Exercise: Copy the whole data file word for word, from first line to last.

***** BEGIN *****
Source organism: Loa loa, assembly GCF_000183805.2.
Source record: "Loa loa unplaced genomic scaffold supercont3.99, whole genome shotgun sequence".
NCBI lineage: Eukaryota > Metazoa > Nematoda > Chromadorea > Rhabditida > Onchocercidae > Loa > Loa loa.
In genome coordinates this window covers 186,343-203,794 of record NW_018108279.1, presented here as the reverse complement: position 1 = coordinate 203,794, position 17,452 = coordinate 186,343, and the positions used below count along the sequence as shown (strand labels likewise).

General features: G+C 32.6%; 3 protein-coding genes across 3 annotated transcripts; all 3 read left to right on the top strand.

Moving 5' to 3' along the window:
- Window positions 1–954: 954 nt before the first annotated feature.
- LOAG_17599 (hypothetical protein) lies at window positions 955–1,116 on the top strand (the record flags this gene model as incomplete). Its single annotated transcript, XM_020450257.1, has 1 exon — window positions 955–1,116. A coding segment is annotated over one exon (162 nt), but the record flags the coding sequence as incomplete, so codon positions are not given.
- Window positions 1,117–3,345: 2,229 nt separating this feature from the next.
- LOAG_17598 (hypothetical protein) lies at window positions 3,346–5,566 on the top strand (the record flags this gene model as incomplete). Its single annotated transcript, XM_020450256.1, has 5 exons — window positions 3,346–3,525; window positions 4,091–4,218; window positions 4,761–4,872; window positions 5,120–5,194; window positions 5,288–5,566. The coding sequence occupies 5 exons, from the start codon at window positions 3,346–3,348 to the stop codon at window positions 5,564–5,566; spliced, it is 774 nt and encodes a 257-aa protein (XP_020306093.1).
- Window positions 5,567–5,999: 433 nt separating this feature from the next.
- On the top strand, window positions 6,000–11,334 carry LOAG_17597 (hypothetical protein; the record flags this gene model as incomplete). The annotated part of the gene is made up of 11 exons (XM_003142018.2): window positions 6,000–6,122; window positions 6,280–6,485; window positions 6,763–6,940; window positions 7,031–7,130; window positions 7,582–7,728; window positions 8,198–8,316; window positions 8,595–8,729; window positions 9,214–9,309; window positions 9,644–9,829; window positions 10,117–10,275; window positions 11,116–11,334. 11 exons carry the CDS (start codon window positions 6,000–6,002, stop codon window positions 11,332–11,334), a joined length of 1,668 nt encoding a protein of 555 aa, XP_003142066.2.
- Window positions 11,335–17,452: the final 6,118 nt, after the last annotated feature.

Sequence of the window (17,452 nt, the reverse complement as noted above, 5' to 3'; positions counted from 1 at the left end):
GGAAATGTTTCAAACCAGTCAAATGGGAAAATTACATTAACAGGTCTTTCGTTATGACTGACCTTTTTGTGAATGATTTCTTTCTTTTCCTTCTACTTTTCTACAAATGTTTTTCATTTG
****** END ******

Source organism: Loa loa, assembly GCF_000183805.2.
Source record: "Loa loa unplaced genomic scaffold supercont3.99, whole genome shotgun sequence".
NCBI lineage: Eukaryota > Metazoa > Nematoda > Chromadorea > Rhabditida > Onchocercidae > Loa > Loa loa.
In genome coordinates this window covers 186,343-203,794 of record NW_018108279.1, presented here as the reverse complement: position 1 = coordinate 203,794, position 17,452 = coordinate 186,343, and the positions used below count along the sequence as shown (strand labels likewise).

General features: G+C 32.6%; 3 protein-coding genes across 3 annotated transcripts; all 3 read left to right on the top strand.

Moving 5' to 3' along the window:
- Window positions 1–954: 954 nt before the first annotated feature.
- LOAG_17599 (hypothetical protein) lies at window positions 955–1,116 on the top strand (the record flags this gene model as incomplete). Its single annotated transcript, XM_020450257.1, has 1 exon — window positions 955–1,116. A coding segment is annotated over one exon (162 nt), but the record flags the coding sequence as incomplete, so codon positions are not given.
- Window positions 1,117–3,345: 2,229 nt separating this feature from the next.
- LOAG_17598 (hypothetical protein) lies at window positions 3,346–5,566 on the top strand (the record flags this gene model as incomplete). Its single annotated transcript, XM_020450256.1, has 5 exons — window positions 3,346–3,525; window positions 4,091–4,218; window positions 4,761–4,872; window positions 5,120–5,194; window positions 5,288–5,566. The coding sequence occupies 5 exons, from the start codon at window positions 3,346–3,348 to the stop codon at window positions 5,564–5,566; spliced, it is 774 nt and encodes a 257-aa protein (XP_020306093.1).
- Window positions 5,567–5,999: 433 nt separating this feature from the next.
- On the top strand, window positions 6,000–11,334 carry LOAG_17597 (hypothetical protein; the record flags this gene model as incomplete). The annotated part of the gene is made up of 11 exons (XM_003142018.2): window positions 6,000–6,122; window positions 6,280–6,485; window positions 6,763–6,940; window positions 7,031–7,130; window positions 7,582–7,728; window positions 8,198–8,316; window positions 8,595–8,729; window positions 9,214–9,309; window positions 9,644–9,829; window positions 10,117–10,275; window positions 11,116–11,334. 11 exons carry the CDS (start codon window positions 6,000–6,002, stop codon window positions 11,332–11,334), a joined length of 1,668 nt encoding a protein of 555 aa, XP_003142066.2.
- Window positions 11,335–17,452: the final 6,118 nt, after the last annotated feature.

Sequence of the window (17,452 nt, the reverse complement as noted above, 5' to 3'; positions counted from 1 at the left end):
GGAAATGTTTCAAACCAGTCAAATGGGAAAATTACATTAACAGGTCTTTCGTTATGACTGACCTTTTTGTGAATGATTTCTTTCTTTTCCTTCTACTTTTCTACAAATGTTTTTCATTTG